Having vented spleen in our last post about waiting for the phone company to install their next-generation equipment so we can get even the slower speed access we pay for (until our neighbors upgrade to the faster service, which all shares the same base bandwidth), we have to do something with ourselves when the DSL starts crashing.
As readers may know, the Unix Curmudgeon’s partner in life, the Nice Person, is an accomplished fiber artist–spinner, weaver, and quilter. As you may or may not know, there are strong connections between weaving and computer technologies. The invention of the Jacquard system of controlling multi-shaft looms 210 years ago, in 1801, became a foundation idea for data processing. Using punched tablets to control the weave patterns was adapted by Hollerith to electrically operate counters to tabulate the results of the 1880 U.S. Census. Punched cards were used for electronic data tabulation for the next century, and, in the early 1950s, extended to include not only the data, but the programs in von Neumann architecture computers. With the development of computer terminals and portable magnetic storage, punched cards became relics. Even Jacquard looms became controlled by computers.
So, it is natural for computer-oriented folk to migrate back to the beginnings, with hand-weaving techniques. A couple of months ago, the Unix Curmudgeon tuned up an old 4-shaft table loom and took a weaving class, producing an acceptable pair of placemats and matching hotpad. The final exam, so to speak, is to make a scarf, using our own selection of materials. For this, I chose to use one of our floor looms, a 4-shaft Gilmore, and to weave a doublecloth piece in Tencel (a silk-like man-made cellulose fiber) and wool. As with computer programs, the design takes a bit of time and calculations (I used the draft from a magazine project as a template, but the fiber mix and project size adapted to my idea); the coding and debugging (dressing the loom) takes a long time, and the testing (actual weaving) not so long.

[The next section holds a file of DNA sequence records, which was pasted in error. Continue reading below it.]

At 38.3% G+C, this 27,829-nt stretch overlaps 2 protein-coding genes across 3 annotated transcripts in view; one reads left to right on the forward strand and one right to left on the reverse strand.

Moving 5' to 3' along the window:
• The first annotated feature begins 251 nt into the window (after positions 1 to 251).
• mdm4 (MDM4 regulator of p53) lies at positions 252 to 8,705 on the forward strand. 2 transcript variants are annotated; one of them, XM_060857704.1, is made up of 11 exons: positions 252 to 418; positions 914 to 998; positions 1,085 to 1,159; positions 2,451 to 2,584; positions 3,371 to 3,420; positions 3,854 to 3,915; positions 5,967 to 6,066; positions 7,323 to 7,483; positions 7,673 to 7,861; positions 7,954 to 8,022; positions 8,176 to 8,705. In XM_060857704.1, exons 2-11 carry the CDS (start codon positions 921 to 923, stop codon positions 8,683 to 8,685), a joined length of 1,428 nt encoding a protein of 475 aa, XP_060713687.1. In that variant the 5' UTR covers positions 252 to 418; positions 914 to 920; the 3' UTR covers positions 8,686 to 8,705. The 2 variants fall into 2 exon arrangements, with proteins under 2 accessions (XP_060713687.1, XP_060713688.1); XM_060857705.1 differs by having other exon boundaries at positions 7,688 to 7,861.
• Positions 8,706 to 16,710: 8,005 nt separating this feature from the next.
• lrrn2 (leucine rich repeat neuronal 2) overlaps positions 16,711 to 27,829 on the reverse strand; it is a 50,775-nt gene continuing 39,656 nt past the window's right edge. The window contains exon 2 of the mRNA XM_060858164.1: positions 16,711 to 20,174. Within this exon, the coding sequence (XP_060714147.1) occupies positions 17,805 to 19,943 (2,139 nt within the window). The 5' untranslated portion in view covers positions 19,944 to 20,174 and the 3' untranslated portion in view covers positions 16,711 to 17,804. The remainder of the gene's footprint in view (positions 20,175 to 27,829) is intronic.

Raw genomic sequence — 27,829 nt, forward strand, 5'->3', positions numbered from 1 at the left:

Of course, a complex threading pattern, like a complex computer program, is inevitably fraught with errors. Some are caught in a “bench check” — visual inspection, and some only during testing, which often takes one back to the drawing board. In my case, the tie-on revealed a few sleying errors (threading errors in the reed, or beater), which also revealed what I thought was a minor threading error in the heddles–a thread on the wrong shaft. For this, I tied a new heddle and rethreaded a couple of warp threads. But, an inch or so into the weaving, when the weave structure became visible in the cloth, it became apparent that the “fix” did not fix the problem: all of the warp to the left of the misthreading were offset. At this point, the only solution is to unweave, reversing the treadling sequence and passing the shuttles in reverse order, until the warp, and rethread about 100 warp threads. Hey, this is just like writing a program, when you don’t have a clear grasp of the structure or simply make an error.
So it goes. Like quilting, weaving is a lot like computer programming. Design, built, debug, test, redesign, build, etc.
This, hopefully, will end up as a wool/silk (Tencel is a less-expensive substitute) aviator scarf.